The Tree Of Life: "Unless You Love, Your Life Will Flash By"

Director:  Terrence Malick
Writer:     Terrence Malick
Starring:  Brad Pitt
                Sean Penn
                Jessica Chastain
                Fiona Shaw
Rating:     ***  

Home Release:

This beautifully acted, beautifully written and beautiful looking film about the loss of innocence just seems to fall flat.

Mr & Mrs O'Brien (Pitt & Chastain) are a happily married couple with three beautiful boys. One day they recieve the news that one of their sons, who is now 19, has died, effecting the whole family in their own way. As their lives move on they all slowly come to terms, all except Jack (Penn), one of the boys. He is now a succesful architect living in the big city, but is constantly plagued by his brothers death. One day when he see's a tree being planted he begins to think about the meaning of life. All actor give terrific performances and there isn't a fault in them, but somehow there is no emotional connection and I was unaffected by it all.
Pitt and Chastain, as the grieving parents, are terrific and give believeable and honest performances, as does Fiona Shaw as the grandmother. Her 'move on' attitude and almost cold reaction to everything is shown terrifically by Shaw, but again it  did nothing to me. As the older Jack, Penn did a terrific job of capturing the emotionally scared man who missed his brother, it was subtle yet obvious how he felt, but like Penn himself has said in interviews despite the brilliant writing and acting the emotion did not come through on screen.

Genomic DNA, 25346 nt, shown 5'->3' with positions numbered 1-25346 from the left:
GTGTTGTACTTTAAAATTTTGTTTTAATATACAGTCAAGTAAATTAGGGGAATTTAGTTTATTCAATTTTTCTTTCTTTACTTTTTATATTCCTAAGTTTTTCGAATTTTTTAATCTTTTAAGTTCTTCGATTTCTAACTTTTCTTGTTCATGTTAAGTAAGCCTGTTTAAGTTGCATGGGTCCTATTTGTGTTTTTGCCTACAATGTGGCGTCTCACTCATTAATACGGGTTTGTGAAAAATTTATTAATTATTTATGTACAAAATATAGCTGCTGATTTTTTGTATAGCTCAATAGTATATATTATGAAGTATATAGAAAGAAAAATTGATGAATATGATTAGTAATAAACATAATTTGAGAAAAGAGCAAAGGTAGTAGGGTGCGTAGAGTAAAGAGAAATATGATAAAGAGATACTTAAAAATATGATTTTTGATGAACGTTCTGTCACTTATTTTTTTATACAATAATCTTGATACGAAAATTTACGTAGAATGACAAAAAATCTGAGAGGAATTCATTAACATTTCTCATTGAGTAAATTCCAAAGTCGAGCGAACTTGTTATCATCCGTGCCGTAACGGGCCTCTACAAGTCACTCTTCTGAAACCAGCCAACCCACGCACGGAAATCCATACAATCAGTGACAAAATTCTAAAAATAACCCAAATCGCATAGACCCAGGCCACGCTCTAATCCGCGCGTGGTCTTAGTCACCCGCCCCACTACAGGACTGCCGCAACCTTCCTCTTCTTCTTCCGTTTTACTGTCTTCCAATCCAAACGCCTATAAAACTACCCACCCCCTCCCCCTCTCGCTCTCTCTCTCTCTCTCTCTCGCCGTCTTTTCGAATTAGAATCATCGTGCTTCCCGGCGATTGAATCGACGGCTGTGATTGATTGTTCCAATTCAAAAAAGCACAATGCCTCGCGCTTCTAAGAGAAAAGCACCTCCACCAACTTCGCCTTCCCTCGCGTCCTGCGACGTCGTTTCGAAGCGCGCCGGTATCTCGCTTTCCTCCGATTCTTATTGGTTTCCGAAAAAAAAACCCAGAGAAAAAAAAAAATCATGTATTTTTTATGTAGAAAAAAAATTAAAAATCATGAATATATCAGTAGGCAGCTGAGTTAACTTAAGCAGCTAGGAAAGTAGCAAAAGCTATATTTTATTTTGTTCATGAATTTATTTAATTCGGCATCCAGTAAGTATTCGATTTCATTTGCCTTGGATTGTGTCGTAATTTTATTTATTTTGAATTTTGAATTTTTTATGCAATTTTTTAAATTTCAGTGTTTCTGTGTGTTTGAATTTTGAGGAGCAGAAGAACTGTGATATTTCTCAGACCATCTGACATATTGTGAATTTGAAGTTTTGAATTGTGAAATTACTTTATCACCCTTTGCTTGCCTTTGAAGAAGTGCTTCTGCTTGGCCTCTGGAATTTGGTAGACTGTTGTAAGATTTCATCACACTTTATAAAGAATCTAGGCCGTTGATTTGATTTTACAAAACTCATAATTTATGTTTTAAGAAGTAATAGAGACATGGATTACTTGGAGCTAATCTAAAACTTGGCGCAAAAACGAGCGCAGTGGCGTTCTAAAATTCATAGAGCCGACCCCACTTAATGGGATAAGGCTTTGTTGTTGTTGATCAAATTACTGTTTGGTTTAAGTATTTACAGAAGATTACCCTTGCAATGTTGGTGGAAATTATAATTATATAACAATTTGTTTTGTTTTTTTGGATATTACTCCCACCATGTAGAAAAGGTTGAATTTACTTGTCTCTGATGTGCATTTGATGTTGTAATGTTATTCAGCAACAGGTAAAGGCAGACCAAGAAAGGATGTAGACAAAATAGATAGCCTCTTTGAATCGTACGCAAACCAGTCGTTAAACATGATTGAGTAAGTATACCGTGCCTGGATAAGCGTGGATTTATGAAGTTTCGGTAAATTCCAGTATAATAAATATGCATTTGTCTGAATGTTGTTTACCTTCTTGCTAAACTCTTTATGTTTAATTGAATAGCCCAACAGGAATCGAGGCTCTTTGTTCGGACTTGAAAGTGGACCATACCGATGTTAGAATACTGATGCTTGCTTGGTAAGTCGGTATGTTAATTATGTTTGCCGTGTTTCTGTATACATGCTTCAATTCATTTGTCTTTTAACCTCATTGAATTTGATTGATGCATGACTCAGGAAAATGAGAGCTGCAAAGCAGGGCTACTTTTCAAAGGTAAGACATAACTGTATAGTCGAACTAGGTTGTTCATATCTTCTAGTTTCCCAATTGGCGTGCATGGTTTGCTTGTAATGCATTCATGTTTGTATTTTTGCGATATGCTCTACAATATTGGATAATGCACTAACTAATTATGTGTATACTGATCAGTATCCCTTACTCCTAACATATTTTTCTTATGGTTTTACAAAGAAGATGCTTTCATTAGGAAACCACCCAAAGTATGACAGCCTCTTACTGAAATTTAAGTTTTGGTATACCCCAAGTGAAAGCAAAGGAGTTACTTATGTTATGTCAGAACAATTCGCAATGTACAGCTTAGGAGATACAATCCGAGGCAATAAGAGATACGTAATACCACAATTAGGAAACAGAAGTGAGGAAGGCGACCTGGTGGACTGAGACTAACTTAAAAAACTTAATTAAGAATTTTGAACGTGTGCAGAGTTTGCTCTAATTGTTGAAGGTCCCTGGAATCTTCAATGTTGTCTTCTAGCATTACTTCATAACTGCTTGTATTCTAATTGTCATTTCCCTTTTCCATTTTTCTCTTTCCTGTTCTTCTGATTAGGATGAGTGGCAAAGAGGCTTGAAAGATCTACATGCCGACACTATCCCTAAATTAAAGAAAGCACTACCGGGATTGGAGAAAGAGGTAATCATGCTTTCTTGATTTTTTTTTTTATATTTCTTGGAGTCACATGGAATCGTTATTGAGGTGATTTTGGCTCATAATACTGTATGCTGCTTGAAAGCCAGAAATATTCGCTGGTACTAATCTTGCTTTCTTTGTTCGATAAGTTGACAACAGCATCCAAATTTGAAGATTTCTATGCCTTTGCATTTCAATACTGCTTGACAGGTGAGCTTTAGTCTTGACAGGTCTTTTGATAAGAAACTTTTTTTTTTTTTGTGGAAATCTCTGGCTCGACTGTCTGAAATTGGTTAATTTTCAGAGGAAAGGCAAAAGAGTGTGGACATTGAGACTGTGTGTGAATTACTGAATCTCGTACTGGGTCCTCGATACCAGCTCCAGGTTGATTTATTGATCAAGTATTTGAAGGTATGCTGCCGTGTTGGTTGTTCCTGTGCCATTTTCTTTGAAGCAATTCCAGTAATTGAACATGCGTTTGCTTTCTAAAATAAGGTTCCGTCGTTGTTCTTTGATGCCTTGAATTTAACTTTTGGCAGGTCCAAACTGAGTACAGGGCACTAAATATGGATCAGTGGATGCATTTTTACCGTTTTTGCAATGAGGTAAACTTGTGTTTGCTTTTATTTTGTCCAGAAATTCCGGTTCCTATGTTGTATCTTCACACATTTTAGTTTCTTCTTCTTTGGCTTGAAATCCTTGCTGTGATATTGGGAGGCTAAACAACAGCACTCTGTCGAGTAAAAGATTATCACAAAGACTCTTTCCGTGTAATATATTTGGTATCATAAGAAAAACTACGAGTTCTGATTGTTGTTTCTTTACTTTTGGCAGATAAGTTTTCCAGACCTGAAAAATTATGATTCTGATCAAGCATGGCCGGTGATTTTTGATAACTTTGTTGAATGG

One of the big problems, for me, in the film was the lack of clear narrative and flowing story. The constant cutting away and change of timeline made it distracting and unclear what I was meant to feel. The whole segment in the middle about the forming of the universe, as beautifully stunning as it all was, was confusing and out of place and left me wondering what was going on. Jack's questions over the top made it clear he was asking about life and what it's all about, but it was all so confusing and jumbled I just didn't get it. The film itself is shot beautifully and is really interesting to watch, but for such a sad story and what should be a emotional film, the way it was filmed distracted from that and just didn't work.

It is a lovely story and the writing and acting is phenomenal, but the director (Malick)  seemed to be unsure of what he was doing, and created a really jumbled and confusing film. The cutting and constant change of footage makes it hard to keep up, which is a real shame because it clearly could have been fantastic. I recommend the film, but maybe wait for it to come to tv rather than buy it as you may be dissapointed.